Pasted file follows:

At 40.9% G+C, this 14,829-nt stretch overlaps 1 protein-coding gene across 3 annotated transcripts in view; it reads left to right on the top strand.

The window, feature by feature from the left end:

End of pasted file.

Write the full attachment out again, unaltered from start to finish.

At 40.9% G+C, this 14,829-nt stretch overlaps 1 protein-coding gene across 3 annotated transcripts in view; it reads left to right on the top strand.

The window, feature by feature from the left end: